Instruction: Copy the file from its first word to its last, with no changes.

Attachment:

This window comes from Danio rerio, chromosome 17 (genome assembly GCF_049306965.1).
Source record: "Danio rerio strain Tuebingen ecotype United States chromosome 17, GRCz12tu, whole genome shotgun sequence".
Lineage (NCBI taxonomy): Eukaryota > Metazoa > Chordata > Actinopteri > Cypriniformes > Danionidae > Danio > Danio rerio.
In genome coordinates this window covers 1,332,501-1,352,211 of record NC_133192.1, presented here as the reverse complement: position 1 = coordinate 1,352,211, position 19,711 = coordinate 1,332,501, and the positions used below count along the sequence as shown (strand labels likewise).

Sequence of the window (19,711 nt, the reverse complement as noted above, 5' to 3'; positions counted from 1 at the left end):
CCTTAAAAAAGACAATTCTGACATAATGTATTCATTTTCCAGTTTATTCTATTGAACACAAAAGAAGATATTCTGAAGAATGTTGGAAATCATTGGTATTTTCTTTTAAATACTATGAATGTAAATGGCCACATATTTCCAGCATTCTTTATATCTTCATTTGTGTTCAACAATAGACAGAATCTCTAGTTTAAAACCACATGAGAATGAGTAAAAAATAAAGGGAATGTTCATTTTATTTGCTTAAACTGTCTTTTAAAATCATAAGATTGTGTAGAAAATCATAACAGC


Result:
This window comes from Danio rerio, chromosome 17 (genome assembly GCF_049306965.1).
Source record: "Danio rerio strain Tuebingen ecotype United States chromosome 17, GRCz12tu, whole genome shotgun sequence".
Lineage (NCBI taxonomy): Eukaryota > Metazoa > Chordata > Actinopteri > Cypriniformes > Danionidae > Danio > Danio rerio.
In genome coordinates this window covers 1,332,501-1,352,211 of record NC_133192.1, presented here as the reverse complement: position 1 = coordinate 1,352,211, position 19,711 = coordinate 1,332,501, and the positions used below count along the sequence as shown (strand labels likewise).

Sequence of the window (19,711 nt, the reverse complement as noted above, 5' to 3'; positions counted from 1 at the left end):
CCTTAAAAAAGACAATTCTGACATAATGTATTCATTTTCCAGTTTATTCTATTGAACACAAAAGAAGATATTCTGAAGAATGTTGGAAATCATTGGTATTTTCTTTTAAATACTATGAATGTAAATGGCCACATATTTCCAGCATTCTTTATATCTTCATTTGTGTTCAACAATAGACAGAATCTCTAGTTTAAAACCACATGAGAATGAGTAAAAAATAAAGGGAATGTTCATTTTATTTGCTTAAACTGTCTTTTAAAATCATAAGATTGTGTAGAAAATCATAACAGC